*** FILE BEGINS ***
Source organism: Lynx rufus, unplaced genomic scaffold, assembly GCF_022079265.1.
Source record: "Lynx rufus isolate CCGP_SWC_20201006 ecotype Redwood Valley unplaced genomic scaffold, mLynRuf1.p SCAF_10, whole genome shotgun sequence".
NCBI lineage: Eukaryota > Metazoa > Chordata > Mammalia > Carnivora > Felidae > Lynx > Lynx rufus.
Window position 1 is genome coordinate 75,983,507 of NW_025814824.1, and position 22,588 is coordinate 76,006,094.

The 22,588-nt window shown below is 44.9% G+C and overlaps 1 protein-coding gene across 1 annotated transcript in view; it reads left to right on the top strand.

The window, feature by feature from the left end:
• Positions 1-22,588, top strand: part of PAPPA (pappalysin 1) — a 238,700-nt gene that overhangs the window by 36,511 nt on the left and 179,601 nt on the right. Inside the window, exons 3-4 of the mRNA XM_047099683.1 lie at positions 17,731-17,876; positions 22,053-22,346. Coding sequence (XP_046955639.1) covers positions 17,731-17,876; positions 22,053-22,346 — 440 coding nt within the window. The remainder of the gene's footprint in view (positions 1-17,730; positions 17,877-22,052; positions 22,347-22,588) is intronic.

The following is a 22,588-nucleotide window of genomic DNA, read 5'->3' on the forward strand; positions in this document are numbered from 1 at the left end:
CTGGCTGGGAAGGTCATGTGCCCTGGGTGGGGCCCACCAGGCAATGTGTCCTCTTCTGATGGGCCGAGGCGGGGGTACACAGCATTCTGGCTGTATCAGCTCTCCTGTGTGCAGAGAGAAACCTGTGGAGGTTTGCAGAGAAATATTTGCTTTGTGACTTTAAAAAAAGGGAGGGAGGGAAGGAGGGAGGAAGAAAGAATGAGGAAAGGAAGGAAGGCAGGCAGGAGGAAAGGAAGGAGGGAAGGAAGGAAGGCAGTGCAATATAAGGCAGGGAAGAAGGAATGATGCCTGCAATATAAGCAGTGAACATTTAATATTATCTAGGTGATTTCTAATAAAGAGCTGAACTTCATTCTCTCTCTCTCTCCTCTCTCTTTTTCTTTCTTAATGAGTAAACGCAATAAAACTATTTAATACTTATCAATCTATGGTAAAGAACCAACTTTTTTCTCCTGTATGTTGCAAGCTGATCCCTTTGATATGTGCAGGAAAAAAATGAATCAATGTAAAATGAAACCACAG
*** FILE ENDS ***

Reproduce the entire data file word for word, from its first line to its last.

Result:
Source organism: Lynx rufus, unplaced genomic scaffold, assembly GCF_022079265.1.
Source record: "Lynx rufus isolate CCGP_SWC_20201006 ecotype Redwood Valley unplaced genomic scaffold, mLynRuf1.p SCAF_10, whole genome shotgun sequence".
NCBI lineage: Eukaryota > Metazoa > Chordata > Mammalia > Carnivora > Felidae > Lynx > Lynx rufus.
Window position 1 is genome coordinate 75,983,507 of NW_025814824.1, and position 22,588 is coordinate 76,006,094.

The 22,588-nt window shown below is 44.9% G+C and overlaps 1 protein-coding gene across 1 annotated transcript in view; it reads left to right on the top strand.

The window, feature by feature from the left end:
• Positions 1-22,588, top strand: part of PAPPA (pappalysin 1) — a 238,700-nt gene that overhangs the window by 36,511 nt on the left and 179,601 nt on the right. Inside the window, exons 3-4 of the mRNA XM_047099683.1 lie at positions 17,731-17,876; positions 22,053-22,346. Coding sequence (XP_046955639.1) covers positions 17,731-17,876; positions 22,053-22,346 — 440 coding nt within the window. The remainder of the gene's footprint in view (positions 1-17,730; positions 17,877-22,052; positions 22,347-22,588) is intronic.

The following is a 22,588-nucleotide window of genomic DNA, read 5'->3' on the forward strand; positions in this document are numbered from 1 at the left end:
CTGGCTGGGAAGGTCATGTGCCCTGGGTGGGGCCCACCAGGCAATGTGTCCTCTTCTGATGGGCCGAGGCGGGGGTACACAGCATTCTGGCTGTATCAGCTCTCCTGTGTGCAGAGAGAAACCTGTGGAGGTTTGCAGAGAAATATTTGCTTTGTGACTTTAAAAAAAGGGAGGGAGGGAAGGAGGGAGGAAGAAAGAATGAGGAAAGGAAGGAAGGCAGGCAGGAGGAAAGGAAGGAGGGAAGGAAGGAAGGCAGTGCAATATAAGGCAGGGAAGAAGGAATGATGCCTGCAATATAAGCAGTGAACATTTAATATTATCTAGGTGATTTCTAATAAAGAGCTGAACTTCATTCTCTCTCTCTCTCCTCTCTCTTTTTCTTTCTTAATGAGTAAACGCAATAAAACTATTTAATACTTATCAATCTATGGTAAAGAACCAACTTTTTTCTCCTGTATGTTGCAAGCTGATCCCTTTGATATGTGCAGGAAAAAAATGAATCAATGTAAAATGAAACCACAG